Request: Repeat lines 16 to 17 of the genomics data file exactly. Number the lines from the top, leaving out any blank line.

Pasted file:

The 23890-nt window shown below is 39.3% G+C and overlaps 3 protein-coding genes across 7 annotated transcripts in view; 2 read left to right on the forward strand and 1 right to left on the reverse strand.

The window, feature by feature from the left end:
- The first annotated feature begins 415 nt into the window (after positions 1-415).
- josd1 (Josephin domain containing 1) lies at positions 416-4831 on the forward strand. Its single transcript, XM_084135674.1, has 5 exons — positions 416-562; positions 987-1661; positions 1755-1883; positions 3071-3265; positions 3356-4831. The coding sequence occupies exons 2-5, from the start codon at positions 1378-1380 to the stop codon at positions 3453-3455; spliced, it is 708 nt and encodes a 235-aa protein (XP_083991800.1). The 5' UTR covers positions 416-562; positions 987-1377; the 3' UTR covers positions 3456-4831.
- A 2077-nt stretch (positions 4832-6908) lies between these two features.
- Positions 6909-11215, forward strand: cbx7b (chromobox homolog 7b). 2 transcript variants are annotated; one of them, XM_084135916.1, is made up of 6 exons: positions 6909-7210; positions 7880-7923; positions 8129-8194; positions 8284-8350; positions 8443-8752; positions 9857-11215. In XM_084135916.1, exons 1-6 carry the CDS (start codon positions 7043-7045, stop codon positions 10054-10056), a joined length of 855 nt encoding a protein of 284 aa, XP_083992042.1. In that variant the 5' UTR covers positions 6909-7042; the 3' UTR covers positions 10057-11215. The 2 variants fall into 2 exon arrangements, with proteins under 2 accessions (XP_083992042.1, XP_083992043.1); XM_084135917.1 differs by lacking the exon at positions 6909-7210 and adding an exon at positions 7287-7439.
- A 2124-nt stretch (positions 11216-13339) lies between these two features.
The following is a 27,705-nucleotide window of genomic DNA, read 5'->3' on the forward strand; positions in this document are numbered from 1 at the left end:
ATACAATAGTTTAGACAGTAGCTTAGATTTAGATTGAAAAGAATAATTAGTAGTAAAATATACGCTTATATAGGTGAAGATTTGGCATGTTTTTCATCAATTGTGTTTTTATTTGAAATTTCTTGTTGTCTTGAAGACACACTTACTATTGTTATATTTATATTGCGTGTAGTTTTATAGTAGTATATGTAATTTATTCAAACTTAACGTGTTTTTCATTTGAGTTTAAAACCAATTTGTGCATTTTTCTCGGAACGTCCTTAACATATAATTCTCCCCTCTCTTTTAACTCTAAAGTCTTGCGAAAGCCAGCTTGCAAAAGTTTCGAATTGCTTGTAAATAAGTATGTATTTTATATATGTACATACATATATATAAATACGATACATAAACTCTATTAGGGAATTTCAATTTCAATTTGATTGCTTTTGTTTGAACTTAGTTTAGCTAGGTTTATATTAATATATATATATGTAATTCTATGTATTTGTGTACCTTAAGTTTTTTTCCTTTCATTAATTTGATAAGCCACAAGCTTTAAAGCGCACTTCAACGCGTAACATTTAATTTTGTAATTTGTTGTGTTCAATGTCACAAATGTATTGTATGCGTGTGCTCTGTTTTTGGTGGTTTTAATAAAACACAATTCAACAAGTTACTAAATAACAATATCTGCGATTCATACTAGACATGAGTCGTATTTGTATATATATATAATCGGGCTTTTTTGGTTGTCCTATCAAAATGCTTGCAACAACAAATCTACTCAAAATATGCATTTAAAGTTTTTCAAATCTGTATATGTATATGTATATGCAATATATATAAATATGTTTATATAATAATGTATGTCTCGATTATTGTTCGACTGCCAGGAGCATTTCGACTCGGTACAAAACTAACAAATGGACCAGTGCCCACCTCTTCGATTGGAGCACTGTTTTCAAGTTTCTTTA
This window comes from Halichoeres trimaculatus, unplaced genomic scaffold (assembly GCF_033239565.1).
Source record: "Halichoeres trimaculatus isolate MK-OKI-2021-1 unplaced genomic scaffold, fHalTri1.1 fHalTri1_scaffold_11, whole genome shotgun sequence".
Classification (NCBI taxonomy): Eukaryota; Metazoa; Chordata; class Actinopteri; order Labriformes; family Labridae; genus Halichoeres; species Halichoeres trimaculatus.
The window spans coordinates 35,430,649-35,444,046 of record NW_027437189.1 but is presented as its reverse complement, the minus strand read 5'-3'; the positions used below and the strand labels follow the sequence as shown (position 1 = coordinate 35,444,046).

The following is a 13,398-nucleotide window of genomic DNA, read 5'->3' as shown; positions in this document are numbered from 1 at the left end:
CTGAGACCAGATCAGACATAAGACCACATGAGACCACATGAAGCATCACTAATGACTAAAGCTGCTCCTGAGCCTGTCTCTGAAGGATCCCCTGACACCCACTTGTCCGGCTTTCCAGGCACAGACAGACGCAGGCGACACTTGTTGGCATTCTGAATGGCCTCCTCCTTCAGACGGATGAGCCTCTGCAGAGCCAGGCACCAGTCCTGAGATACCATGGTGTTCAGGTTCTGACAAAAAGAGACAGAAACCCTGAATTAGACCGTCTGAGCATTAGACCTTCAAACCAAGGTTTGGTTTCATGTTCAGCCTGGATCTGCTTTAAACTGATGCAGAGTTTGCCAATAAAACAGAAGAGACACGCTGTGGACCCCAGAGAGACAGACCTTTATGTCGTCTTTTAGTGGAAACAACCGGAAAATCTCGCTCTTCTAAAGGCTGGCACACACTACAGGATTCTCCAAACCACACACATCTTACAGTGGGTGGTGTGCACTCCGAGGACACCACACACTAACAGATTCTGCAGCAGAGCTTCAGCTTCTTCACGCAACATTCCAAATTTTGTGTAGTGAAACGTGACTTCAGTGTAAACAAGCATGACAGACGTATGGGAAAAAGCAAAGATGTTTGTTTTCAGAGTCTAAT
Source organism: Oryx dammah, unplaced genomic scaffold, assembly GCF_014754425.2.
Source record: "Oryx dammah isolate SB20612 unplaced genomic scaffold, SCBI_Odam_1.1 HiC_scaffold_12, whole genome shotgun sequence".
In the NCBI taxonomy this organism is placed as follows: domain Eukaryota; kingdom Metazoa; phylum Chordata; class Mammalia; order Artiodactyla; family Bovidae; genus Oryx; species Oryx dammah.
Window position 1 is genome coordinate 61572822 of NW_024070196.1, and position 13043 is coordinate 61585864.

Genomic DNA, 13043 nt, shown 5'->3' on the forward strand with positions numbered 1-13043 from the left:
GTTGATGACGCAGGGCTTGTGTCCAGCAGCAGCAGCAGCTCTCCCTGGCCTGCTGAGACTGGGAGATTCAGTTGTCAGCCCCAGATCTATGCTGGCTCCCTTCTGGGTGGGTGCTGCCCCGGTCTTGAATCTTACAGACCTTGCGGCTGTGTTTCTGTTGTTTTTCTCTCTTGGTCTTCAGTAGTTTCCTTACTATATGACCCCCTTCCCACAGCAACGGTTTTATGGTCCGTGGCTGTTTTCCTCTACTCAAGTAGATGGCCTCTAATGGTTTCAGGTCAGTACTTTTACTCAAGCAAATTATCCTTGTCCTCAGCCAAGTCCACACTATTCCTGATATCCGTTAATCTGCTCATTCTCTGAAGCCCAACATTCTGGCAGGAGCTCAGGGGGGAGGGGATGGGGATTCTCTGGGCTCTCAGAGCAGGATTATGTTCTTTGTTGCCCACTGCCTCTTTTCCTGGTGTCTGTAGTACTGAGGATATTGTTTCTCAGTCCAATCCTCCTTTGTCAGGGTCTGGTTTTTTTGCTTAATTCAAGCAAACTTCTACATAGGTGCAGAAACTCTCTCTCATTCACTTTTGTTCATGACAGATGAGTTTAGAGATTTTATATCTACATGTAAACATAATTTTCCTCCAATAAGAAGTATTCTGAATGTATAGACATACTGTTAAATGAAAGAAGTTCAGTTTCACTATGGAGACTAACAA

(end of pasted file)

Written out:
Source organism: Oryx dammah, unplaced genomic scaffold, assembly GCF_014754425.2.
Source record: "Oryx dammah isolate SB20612 unplaced genomic scaffold, SCBI_Odam_1.1 HiC_scaffold_12, whole genome shotgun sequence".